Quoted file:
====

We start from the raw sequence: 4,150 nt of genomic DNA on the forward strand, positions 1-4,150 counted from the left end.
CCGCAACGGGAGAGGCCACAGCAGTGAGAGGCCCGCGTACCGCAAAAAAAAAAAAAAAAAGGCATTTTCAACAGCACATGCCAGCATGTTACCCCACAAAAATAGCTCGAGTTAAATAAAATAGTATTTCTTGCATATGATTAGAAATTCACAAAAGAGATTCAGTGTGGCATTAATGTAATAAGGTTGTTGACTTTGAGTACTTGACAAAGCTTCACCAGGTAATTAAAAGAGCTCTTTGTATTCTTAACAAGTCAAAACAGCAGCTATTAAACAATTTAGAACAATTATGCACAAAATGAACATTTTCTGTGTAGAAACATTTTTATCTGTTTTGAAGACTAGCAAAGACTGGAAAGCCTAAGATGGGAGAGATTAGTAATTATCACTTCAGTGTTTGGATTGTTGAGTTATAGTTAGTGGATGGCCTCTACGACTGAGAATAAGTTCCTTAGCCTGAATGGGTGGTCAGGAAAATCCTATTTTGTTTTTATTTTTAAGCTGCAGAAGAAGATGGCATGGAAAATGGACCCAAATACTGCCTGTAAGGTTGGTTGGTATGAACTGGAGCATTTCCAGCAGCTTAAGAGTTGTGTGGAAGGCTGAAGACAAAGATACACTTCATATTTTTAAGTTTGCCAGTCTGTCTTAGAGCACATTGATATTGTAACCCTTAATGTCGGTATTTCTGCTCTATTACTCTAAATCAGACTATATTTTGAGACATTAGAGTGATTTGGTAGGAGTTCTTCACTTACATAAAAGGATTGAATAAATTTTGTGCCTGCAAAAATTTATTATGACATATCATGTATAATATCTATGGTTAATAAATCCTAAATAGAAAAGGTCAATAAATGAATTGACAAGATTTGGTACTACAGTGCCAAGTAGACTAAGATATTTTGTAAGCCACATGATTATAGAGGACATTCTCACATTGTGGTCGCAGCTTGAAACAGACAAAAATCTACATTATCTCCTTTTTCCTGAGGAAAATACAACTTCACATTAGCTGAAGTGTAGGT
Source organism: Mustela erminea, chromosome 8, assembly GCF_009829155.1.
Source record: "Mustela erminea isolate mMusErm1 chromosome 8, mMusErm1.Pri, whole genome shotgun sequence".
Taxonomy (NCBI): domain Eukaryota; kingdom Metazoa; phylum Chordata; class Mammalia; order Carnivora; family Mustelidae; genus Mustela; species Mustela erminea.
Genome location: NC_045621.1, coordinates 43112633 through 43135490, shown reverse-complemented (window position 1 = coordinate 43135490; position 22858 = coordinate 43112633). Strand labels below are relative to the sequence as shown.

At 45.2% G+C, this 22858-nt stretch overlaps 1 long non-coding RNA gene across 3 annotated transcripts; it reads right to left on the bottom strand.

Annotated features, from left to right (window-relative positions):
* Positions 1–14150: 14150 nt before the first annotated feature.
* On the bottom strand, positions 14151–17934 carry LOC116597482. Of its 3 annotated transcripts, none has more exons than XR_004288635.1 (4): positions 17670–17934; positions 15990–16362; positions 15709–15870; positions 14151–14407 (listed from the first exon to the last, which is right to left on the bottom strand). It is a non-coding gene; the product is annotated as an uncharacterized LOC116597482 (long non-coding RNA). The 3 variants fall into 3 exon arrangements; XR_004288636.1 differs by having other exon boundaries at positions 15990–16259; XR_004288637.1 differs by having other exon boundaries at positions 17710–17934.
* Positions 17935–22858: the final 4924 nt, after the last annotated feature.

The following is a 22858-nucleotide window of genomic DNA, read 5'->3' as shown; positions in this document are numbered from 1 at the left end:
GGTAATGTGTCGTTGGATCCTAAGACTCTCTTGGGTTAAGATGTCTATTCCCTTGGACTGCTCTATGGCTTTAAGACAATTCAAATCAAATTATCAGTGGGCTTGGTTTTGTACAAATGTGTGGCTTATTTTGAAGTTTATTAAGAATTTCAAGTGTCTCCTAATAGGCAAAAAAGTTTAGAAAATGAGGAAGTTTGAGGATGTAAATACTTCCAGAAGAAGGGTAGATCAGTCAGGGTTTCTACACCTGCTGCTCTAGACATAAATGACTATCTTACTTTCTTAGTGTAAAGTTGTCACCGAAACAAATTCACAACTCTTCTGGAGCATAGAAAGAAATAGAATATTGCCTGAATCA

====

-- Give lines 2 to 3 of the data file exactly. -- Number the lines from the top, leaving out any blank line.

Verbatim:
CCGCAACGGGAGAGGCCACAGCAGTGAGAGGCCCGCGTACCGCAAAAAAAAAAAAAAAAAGGCATTTTCAACAGCACATGCCAGCATGTTACCCCACAAAAATAGCTCGAGTTAAATAAAATAGTATTTCTTGCATATGATTAGAAATTCACAAAAGAGATTCAGTGTGGCATTAATGTAATAAGGTTGTTGACTTTGAGTACTTGACAAAGCTTCACCAGGTAATTAAAAGAGCTCTTTGTATTCTTAACAAGTCAAAACAGCAGCTATTAAACAATTTAGAACAATTATGCACAAAATGAACATTTTCTGTGTAGAAACATTTTTATCTGTTTTGAAGACTAGCAAAGACTGGAAAGCCTAAGATGGGAGAGATTAGTAATTATCACTTCAGTGTTTGGATTGTTGAGTTATAGTTAGTGGATGGCCTCTACGACTGAGAATAAGTTCCTTAGCCTGAATGGGTGGTCAGGAAAATCCTATTTTGTTTTTATTTTTAAGCTGCAGAAGAAGATGGCATGGAAAATGGACCCAAATACTGCCTGTAAGGTTGGTTGGTATGAACTGGAGCATTTCCAGCAGCTTAAGAGTTGTGTGGAAGGCTGAAGACAAAGATACACTTCATATTTTTAAGTTTGCCAGTCTGTCTTAGAGCACATTGATATTGTAACCCTTAATGTCGGTATTTCTGCTCTATTACTCTAAATCAGACTATATTTTGAGACATTAGAGTGATTTGGTAGGAGTTCTTCACTTACATAAAAGGATTGAATAAATTTTGTGCCTGCAAAAATTTATTATGACATATCATGTATAATATCTATGGTTAATAAATCCTAAATAGAAAAGGTCAATAAATGAATTGACAAGATTTGGTACTACAGTGCCAAGTAGACTAAGATATTTTGTAAGCCACATGATTATAGAGGACATTCTCACATTGTGGTCGCAGCTTGAAACAGACAAAAATCTACATTATCTCCTTTTTCCTGAGGAAAATACAACTTCACATTAGCTGAAGTGTAGGT
Source organism: Mustela erminea, chromosome 8, assembly GCF_009829155.1.